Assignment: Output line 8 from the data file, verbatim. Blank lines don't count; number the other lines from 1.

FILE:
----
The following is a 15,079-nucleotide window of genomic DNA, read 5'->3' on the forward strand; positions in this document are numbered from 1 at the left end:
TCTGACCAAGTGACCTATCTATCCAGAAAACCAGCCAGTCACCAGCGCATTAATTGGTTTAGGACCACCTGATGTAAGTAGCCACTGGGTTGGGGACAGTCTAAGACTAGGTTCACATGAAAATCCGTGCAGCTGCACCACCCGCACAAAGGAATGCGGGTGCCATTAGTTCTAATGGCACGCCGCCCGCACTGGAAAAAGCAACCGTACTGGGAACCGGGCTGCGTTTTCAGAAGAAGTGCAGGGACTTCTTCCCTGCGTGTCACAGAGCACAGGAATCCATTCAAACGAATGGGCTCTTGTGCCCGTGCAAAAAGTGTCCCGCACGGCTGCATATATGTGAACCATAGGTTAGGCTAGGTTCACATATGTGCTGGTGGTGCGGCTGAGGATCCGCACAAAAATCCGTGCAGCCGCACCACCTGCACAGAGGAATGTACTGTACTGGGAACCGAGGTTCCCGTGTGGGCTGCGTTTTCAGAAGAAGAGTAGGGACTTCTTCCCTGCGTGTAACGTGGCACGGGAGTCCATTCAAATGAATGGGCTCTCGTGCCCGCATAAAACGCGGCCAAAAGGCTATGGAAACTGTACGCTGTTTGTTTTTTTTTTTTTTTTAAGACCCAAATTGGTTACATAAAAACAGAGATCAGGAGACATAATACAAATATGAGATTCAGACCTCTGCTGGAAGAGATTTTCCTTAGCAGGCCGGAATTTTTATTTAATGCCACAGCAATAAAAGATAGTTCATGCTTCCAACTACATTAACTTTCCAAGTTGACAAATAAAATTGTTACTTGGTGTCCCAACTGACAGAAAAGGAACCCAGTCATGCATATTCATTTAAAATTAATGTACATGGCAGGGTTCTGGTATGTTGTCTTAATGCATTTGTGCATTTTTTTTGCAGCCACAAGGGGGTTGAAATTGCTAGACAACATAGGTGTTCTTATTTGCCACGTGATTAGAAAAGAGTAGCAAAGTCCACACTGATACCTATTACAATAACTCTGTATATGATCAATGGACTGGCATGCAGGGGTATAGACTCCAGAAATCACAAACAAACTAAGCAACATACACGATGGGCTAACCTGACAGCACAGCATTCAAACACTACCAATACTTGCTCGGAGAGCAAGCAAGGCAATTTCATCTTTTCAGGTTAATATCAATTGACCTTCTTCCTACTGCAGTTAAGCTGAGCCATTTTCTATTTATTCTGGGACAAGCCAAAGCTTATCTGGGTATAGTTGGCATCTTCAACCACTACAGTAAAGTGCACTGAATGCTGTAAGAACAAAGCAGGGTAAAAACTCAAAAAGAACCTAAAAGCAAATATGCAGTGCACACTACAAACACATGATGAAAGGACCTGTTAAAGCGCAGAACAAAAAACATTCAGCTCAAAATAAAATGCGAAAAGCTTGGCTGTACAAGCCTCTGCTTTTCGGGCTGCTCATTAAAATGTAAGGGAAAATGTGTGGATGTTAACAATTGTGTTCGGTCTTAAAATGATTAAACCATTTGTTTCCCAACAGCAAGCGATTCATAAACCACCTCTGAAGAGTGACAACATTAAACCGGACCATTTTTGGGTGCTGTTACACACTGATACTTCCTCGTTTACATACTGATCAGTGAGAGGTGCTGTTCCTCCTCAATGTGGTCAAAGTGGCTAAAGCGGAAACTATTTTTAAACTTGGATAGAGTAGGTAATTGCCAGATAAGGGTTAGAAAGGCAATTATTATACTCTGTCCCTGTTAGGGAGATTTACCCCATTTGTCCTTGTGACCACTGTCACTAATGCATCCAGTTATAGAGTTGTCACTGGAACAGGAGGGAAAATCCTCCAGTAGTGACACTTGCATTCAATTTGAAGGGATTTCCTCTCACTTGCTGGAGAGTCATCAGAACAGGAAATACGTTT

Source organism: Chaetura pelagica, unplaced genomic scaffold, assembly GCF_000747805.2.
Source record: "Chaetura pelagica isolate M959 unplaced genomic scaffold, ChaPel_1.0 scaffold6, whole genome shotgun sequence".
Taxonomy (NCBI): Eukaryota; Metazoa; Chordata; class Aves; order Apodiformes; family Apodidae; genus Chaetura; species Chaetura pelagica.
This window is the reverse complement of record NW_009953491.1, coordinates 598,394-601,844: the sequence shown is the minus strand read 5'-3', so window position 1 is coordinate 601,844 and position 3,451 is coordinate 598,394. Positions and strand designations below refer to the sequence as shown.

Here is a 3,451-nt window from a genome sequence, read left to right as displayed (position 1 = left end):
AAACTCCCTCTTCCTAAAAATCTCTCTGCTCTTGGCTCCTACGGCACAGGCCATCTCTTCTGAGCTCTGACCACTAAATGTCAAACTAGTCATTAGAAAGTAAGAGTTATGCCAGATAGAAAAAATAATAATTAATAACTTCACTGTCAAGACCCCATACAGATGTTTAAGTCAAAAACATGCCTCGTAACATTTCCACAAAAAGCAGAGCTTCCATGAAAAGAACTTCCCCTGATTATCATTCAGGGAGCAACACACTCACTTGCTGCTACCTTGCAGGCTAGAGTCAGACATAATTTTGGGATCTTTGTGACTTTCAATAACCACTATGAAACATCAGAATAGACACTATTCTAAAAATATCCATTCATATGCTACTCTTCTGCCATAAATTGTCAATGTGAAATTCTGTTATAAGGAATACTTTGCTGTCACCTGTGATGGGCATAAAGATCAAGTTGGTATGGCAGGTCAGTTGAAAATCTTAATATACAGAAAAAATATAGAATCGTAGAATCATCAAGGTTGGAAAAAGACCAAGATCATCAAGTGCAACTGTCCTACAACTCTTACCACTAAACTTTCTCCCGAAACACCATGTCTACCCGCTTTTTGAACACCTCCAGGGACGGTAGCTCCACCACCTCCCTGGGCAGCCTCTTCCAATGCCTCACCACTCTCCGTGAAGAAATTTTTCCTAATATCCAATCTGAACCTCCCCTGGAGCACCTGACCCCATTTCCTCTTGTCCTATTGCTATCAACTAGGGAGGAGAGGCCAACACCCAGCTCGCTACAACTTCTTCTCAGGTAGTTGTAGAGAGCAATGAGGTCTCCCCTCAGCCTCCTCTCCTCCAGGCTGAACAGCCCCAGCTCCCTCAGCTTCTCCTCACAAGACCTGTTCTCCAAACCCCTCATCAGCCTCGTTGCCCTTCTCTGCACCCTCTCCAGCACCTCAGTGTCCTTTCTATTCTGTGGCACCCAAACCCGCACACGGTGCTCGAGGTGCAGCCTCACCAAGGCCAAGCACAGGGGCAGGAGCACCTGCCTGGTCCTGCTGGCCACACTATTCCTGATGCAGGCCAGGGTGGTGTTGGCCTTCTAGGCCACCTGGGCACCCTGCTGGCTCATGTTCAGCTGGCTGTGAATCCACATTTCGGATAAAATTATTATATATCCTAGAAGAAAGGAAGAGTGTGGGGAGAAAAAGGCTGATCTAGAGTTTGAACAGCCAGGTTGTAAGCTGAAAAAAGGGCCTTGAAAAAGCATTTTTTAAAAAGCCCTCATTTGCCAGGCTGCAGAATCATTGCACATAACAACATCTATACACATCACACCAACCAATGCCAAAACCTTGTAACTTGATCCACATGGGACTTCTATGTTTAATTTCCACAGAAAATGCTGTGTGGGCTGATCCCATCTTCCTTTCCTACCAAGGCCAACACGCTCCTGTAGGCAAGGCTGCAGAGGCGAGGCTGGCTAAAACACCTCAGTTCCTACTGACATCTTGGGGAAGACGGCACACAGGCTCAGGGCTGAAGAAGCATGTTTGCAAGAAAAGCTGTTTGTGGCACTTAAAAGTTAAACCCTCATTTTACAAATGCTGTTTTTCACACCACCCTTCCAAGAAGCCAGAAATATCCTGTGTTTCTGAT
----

AAACTCCCTCTTCCTAAAAATCTCTCTGCTCTTGGCTCCTACGGCACAGGCCATCTCTTCTGAGCTCTGACCACTAAATGTCAAACTAGTCATTAGAAAGTAAGAGTTATGCCAGATAGAAAAAATAATAATTAATAACTTCACTGTCAAGACCCCATACAGATGTTTAAGTCAAAAACATGCCTCGTAACATTTCCACAAAAAGCAGAGCTTCCATGAAAAGAACTTCCCCTGATTATCATTCAGGGAGCAACACACTCACTTGCTGCTACCTTGCAGGCTAGAGTCAGACATAATTTTGGGATCTTTGTGACTTTCAATAACCACTATGAAACATCAGAATAGACACTATTCTAAAAATATCCATTCATATGCTACTCTTCTGCCATAAATTGTCAATGTGAAATTCTGTTATAAGGAATACTTTGCTGTCACCTGTGATGGGCATAAAGATCAAGTTGGTATGGCAGGTCAGTTGAAAATCTTAATATACAGAAAAAATATAGAATCGTAGAATCATCAAGGTTGGAAAAAGACCAAGATCATCAAGTGCAACTGTCCTACAACTCTTACCACTAAACTTTCTCCCGAAACACCATGTCTACCCGCTTTTTGAACACCTCCAGGGACGGTAGCTCCACCACCTCCCTGGGCAGCCTCTTCCAATGCCTCACCACTCTCCGTGAAGAAATTTTTCCTAATATCCAATCTGAACCTCCCCTGGAGCACCTGACCCCATTTCCTCTTGTCCTATTGCTATCAACTAGGGAGGAGAGGCCAACACCCAGCTCGCTACAACTTCTTCTCAGGTAGTTGTAGAGAGCAATGAGGTCTCCCCTCAGCCTCCTCTCCTCCAGGCTGAACAGCCCCAGCTCCCTCAGCTTCTCCTCACAAGACCTGTTCTCCAAACCCCTCATCAGCCTCGTTGCCCTTCTCTGCACCCTCTCCAGCACCTCAGTGTCCTTTCTATTCTGTGGCACCCAAACCCGCACACGGTGCTCGAGGTGCAGCCTCACCAAGGCCAAGCACAGGGGCAGGAGCACCTGCCTGGTCCTGCTGGCCACACTATTCCTGATGCAGGCCAGGGTGGTGTTGGCCTTCTAGGCCACCTGGGCACCCTGCTGGCTCATGTTCAGCTGGCTGTGAATCCACATTTCGGATAAAATTATTATATATCCTAGAAGAAAGGAAGAGTGTGGGGAGAAAAAGGCTGATCTAGAGTTTGAACAGCCAGGTTGTAAGCTGAAAAAAGGGCCTTGAAAAAGCATTTTTTAAAAAGCCCTCATTTGCCAGGCTGCAGAATCATTGCACATAACAACATCTATACACATCACACCAACCAATGCCAAAACCTTGTAACTTGATCCACATGGGACTTCTATGTTTAATTTCCACAGAAAATGCTGTGTGGGCTGATCCCATCTTCCTTTCCTACCAAGGCCAACACGCTCCTGTAGGCAAGGCTGCAGAGGCGAGGCTGGCTAAAACACCTCAGTTCCTACTGACATCTTGGGGAAGACGGCACACAGGCTCAGGGCTGAAGAAGCATGTTTGCAAGAAAAGCTGTTTGTGGCACTTAAAAGTTAAACCCTCATTTTACAAATGCTGTTTTTCACACCACCCTTCCAAGAAGCCAGAAATATCCTGTGTTTCTGAT